As much as I like to pore over polling data, focus groups offer color and texture that are missing from numbers on a page. Veteran pollster Peter Hart is a master at conducting focus groups. In Hart’s focus groups, you have a chance to hear voters describe what matters to them, why they vote the way they do, and whether their feelings are changing about a candidate, party, or issue.
Two weeks ago, Hart convened a group of 12 voters in Wilmington, North Carolina, in a session sponsored by Emory University, part of Emory’s “Conversations with America” series. Seven of the participants voted for Hillary Clinton last year, five for Donald Trump. Five described themselves as either Republican or leaning Republican, seven as Democrats or leaning Democratic.
I’m going to focus on the Trump supporters because they were the most interesting. Meet Cynthia, 64, a married nurse anesthetist, who singled out Rush Limbaugh as her biggest influence. Cynthia sees things improving since Trump took over, and particularly thinks the president is doing a good job on the economy. She credits Trump “for facing our problems.” She enjoys social media, where, she says, “I get to see a bigger opinion of everybody than just my family or who I work with.” Trump’s use of Twitter doesn’t bother her at all. “That’s how I hear from him.” As Cynthia explains, “The media does not give you a true opinion of what’s going on. They give their side. You have to find, really, what’s going on your own. And I appreciate what he tells me. It kind of gives me a little incentive that yes, he’s realizing this is happening.”
The second Trump supporter was Emily, 32, a married occupational therapist. Like Cynthia, she has a college degree and did some graduate work. Her view of social media is a bit different from Cynthia’s. “You see people sharing videos and just kind of putting their opinions everywhere and it just seems like everyone is looking for an argument somewhere.” A bit less sanguine about Trump’s performance, she describes his 10 months in office as “chaotic” and “rude and stressful.” Emily adds, “I feel like he told the people that he had all these big, big ideas and big plans and it just seems to kind of roll to something else—like nothing is ever accomplished.” The president’s use of Twitter bothers her. “I just don’t think that’s the way, the avenue, to speak to the people—especially when you hide behind tweets and say things there that you might not say elsewhere.” She adds: “He’s a bully.” She hasn’t abandoned Trump, but her enthusiasm for him seems to be waning.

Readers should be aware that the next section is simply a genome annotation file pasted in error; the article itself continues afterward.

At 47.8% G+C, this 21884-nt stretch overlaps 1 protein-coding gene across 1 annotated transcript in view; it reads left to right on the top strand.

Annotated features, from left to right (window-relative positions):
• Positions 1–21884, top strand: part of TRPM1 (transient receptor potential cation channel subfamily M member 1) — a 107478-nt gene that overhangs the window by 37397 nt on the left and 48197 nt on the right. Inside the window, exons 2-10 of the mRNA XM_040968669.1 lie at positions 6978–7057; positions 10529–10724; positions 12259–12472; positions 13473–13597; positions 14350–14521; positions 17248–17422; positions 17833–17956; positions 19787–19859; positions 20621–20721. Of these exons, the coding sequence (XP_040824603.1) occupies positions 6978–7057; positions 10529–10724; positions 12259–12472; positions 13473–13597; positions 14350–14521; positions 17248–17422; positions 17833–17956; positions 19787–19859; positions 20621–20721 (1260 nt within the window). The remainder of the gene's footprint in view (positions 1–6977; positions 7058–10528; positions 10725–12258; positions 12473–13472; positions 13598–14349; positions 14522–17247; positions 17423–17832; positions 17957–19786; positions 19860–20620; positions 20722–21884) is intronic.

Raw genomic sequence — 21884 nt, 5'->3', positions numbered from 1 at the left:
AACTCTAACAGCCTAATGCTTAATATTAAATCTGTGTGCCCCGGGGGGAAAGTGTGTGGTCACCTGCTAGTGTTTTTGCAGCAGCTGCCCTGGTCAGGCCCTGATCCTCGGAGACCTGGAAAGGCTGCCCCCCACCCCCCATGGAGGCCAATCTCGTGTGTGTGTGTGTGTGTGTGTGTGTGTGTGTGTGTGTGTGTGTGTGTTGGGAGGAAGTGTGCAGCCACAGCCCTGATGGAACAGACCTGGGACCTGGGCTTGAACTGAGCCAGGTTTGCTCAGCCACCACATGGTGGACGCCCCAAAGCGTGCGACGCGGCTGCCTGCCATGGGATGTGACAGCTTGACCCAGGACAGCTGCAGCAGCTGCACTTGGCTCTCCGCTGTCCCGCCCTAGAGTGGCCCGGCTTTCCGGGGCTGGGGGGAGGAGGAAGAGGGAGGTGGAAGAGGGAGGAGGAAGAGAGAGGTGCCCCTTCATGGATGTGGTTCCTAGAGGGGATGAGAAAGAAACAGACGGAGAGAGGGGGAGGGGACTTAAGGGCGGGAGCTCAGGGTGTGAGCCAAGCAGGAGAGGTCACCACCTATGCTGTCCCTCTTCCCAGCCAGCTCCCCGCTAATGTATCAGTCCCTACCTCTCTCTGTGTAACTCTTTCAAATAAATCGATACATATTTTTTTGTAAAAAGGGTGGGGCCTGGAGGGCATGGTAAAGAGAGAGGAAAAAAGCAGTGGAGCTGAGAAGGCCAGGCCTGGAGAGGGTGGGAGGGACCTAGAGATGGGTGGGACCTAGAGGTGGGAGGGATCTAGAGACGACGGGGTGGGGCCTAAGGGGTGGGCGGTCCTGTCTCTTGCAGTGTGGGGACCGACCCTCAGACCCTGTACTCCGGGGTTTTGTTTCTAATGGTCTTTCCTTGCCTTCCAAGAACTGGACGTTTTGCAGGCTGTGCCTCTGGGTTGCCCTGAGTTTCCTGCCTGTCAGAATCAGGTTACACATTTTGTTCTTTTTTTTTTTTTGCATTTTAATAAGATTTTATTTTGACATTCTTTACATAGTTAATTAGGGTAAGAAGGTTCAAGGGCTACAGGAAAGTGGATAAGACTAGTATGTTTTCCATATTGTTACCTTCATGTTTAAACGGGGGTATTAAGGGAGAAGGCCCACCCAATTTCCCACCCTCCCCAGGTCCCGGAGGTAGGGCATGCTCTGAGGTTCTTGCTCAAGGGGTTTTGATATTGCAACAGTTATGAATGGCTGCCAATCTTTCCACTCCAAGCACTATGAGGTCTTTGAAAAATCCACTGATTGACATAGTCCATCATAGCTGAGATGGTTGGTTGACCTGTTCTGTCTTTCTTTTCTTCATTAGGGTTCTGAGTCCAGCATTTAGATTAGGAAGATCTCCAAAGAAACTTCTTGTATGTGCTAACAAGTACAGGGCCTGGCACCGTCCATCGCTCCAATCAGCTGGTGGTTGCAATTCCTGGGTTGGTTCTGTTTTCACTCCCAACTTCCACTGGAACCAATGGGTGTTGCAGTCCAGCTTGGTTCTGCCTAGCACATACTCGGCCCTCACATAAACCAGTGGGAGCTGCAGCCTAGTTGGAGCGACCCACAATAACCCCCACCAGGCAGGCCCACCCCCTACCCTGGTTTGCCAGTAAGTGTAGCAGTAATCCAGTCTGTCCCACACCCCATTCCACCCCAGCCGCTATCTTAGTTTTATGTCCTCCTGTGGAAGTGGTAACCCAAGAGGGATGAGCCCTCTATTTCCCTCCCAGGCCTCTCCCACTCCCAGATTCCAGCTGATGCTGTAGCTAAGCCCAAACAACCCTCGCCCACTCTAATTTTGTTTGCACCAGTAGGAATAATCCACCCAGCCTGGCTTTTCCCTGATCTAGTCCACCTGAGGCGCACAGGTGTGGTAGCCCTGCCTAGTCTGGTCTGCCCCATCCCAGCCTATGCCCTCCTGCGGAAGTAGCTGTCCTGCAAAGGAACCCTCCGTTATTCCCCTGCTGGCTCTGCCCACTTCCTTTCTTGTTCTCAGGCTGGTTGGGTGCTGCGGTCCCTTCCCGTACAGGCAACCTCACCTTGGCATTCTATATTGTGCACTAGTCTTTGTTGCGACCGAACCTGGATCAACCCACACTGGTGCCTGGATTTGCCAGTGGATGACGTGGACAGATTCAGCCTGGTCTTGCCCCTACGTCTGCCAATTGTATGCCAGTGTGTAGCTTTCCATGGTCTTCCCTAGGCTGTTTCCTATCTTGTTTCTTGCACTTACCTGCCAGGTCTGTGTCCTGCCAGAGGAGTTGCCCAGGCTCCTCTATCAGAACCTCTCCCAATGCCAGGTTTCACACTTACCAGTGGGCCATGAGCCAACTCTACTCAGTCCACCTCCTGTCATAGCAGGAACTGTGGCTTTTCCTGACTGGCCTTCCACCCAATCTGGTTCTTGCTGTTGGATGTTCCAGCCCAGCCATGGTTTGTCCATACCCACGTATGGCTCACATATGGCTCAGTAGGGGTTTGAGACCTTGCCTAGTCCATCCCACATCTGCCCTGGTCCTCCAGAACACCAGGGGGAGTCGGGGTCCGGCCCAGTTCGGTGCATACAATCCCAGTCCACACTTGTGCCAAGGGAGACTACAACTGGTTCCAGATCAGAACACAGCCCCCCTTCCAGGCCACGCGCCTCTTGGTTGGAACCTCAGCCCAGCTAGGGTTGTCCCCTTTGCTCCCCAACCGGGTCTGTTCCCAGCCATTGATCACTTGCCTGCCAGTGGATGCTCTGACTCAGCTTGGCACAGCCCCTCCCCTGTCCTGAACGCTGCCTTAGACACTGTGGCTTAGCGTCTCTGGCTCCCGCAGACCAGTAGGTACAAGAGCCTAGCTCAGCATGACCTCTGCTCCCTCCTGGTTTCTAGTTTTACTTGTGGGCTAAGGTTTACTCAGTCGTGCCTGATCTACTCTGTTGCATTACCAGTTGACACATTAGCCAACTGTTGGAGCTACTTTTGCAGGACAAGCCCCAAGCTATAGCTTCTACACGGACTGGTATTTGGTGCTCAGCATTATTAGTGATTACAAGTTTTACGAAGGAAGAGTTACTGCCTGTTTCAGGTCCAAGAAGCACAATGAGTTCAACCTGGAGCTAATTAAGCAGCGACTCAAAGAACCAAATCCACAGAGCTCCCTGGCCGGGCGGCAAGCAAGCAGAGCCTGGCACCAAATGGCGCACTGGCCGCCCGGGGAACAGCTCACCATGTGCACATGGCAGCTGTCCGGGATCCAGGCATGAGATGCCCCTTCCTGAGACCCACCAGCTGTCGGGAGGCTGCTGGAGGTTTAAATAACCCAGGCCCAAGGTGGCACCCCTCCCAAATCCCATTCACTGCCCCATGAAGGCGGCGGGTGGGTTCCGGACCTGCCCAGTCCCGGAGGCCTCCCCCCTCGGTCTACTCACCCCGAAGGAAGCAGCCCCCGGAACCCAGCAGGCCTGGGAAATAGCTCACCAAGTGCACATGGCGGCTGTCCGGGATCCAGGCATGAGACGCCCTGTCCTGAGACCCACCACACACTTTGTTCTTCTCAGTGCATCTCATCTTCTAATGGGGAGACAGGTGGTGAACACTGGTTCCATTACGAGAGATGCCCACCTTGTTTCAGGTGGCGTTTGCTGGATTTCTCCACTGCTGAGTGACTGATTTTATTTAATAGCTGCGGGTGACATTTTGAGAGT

The third Trump voter in the group was Michael, 41, married, a high school graduate who works as a cook. Michael gives Trump high marks on the economy. “I think he’s turning it in the right direction.” As for Trump’s behavior, “We kind of knew what we were getting with him. He was a loose cannon and I wouldn’t want him dating my daughter if they were the same age, but at the same time, [presidents] weren’t getting the job done leading the country either, but [he] was better than the alternative of a career politician.”